February 25, 2017


General Data Protection Regulations

The General Data Protection Regulations (GDPR) is not Just a European version of the UK’s Data Protection Act. The GDPR represents a major shakeup of data protection and has already passed into UK law, being enacted on the 25th May 2018.

This much-needed update takes into account the digital age and the higher risks ordinary people face when companies play fast and loose with their data, which is lost or used for purposes they didn’t agree to; or their bank accounts raided using their data that has been hacked from poorly protected systems.

It is a legal set of rules that must be adhered to by organisations that ‘process’ – harvest, store, or make use of personal information. The focus is on people as they are the ones who have the information, thus, the GDPR grants people rights and puts obligations on organisations that hold their data. It is aimed at protecting personally identifiable information when it is in the hands of organisations.

The GDPR aims to prevent security breaches and the loss of personal data by organisations that hold or process Personally Identifiable Information (PII) and it affects any organisation that offers goods or services (even free ones) or monitors the behaviour of EU citizens.

The scope of the GDPR is much wider than the Data Protection Act (DPA). Whilst the DPA was concerned with data subjects within the UK, the GDPR protects the data of EU citizens regardless of whether the company is EU based or not; so, Brexit is irrelevant. Data controllers and data processors can be jointly held responsible for data breaches and incur fines. Whilst on the subject of fines, and to keep your interest, the fines for contravention of the regulations are tiered. The top tier offences carry a fine of 20m Euros or 4% of the previous year’s annual turnover!

Data has a much broader definition than currently and acknowledges the digital age and the value personal data has. The GDPR defines personally identifiable data as ‘any information relating to an identified or identifiable natural person (Data Subject); an identifiable person is one who can be identified, directly or indirectly, in particular by reference to a identifier such as a name, an identification number, location data, online identifier or to one or more factors specific to the physical, genetic, mental economic, cultural or social identity of that person’ (GDPR Article 4(1)). Important to note that the GDPR does not apply to processing “by a natural person in the course of a purely personal or household activity” (Article 2)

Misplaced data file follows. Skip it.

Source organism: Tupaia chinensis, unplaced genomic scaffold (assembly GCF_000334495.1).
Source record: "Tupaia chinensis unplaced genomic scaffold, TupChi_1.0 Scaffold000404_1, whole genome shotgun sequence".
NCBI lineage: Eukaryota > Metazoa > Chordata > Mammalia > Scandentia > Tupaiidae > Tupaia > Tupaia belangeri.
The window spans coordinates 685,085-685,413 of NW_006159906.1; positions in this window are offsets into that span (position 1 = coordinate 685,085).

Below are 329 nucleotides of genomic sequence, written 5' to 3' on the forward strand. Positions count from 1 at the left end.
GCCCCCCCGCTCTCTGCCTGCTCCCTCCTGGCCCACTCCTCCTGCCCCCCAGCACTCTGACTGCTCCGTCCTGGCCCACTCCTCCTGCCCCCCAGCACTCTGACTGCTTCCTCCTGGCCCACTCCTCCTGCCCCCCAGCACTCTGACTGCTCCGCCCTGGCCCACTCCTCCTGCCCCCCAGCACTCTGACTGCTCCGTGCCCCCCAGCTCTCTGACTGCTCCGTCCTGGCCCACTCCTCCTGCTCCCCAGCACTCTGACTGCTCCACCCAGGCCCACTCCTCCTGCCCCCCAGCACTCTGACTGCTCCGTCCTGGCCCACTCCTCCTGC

This is not just for big organisations and there are many ‘Alternative Facts’ circulating in relation to who this regulation applies to. Early drafts of the GDPR mentioned exclusion for organisations with less than 250 employees but this did not make it to the final draft! The litmus test for any organisation, big or small is, do you process (including just storing or using) information that can be used to identify a ‘natural’ living person, and do you have a lawful basis to process that information? Taken to an extreme, do you have just a CV or two sitting on your laptop which you might just retain or share commercially with other parties? If so, this is for you.

To ensure you get on the pathway to compliance, you should make sure that decision makers and key people in your organisation are aware that the law is changing and the impact the GDPR is likely to have. You should document what personal data you hold, where it came from and who you share it with. You will need to be absolutely clear you have a lawful right to collect and process the data and you will also need to update your privacy policies. Remember, the default position under GDPR is that data subjects have to ‘opt in’, not ‘opt out’

Data Protection Officers can assist you with many aspects of ensuring compliance with the GDPR. If you would like an initial discussion, then please get in touch with Derek Mann at enquiries@dvmannconsulting.biz